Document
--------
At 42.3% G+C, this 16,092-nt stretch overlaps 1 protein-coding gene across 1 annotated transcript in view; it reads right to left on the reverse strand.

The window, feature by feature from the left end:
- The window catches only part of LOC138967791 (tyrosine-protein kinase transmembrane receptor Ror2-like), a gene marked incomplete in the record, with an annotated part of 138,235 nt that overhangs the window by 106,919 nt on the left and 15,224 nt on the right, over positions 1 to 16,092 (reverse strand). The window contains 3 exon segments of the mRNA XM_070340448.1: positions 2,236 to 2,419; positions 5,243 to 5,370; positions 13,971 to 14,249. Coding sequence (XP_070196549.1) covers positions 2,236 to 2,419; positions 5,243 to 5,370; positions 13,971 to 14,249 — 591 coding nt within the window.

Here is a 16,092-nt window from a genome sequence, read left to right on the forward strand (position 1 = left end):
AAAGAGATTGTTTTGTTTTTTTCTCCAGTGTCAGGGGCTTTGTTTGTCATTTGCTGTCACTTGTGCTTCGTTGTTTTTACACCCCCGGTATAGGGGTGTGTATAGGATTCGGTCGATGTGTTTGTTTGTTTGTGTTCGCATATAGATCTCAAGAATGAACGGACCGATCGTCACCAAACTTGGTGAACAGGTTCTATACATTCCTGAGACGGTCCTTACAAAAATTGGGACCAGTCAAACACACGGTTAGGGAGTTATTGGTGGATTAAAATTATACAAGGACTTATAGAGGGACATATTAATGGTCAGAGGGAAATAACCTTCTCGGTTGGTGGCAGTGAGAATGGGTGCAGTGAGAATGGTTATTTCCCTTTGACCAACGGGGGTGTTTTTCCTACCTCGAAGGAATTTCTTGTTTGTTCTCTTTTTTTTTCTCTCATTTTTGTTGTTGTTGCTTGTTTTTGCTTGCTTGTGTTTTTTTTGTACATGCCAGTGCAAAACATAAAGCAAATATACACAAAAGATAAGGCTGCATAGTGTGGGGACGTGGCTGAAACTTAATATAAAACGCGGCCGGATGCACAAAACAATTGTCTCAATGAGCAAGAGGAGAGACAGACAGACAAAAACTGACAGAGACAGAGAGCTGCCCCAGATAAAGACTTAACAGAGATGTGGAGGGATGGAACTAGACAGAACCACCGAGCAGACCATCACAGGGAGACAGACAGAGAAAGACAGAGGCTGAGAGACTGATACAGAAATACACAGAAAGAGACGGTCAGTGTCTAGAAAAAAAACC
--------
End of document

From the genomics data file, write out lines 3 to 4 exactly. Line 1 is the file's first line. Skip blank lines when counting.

- The window catches only part of LOC138967791 (tyrosine-protein kinase transmembrane receptor Ror2-like), a gene marked incomplete in the record, with an annotated part of 138,235 nt that overhangs the window by 106,919 nt on the left and 15,224 nt on the right, over positions 1 to 16,092 (reverse strand). The window contains 3 exon segments of the mRNA XM_070340448.1: positions 2,236 to 2,419; positions 5,243 to 5,370; positions 13,971 to 14,249. Coding sequence (XP_070196549.1) covers positions 2,236 to 2,419; positions 5,243 to 5,370; positions 13,971 to 14,249 — 591 coding nt within the window.

Here is a 16,092-nt window from a genome sequence, read left to right on the forward strand (position 1 = left end):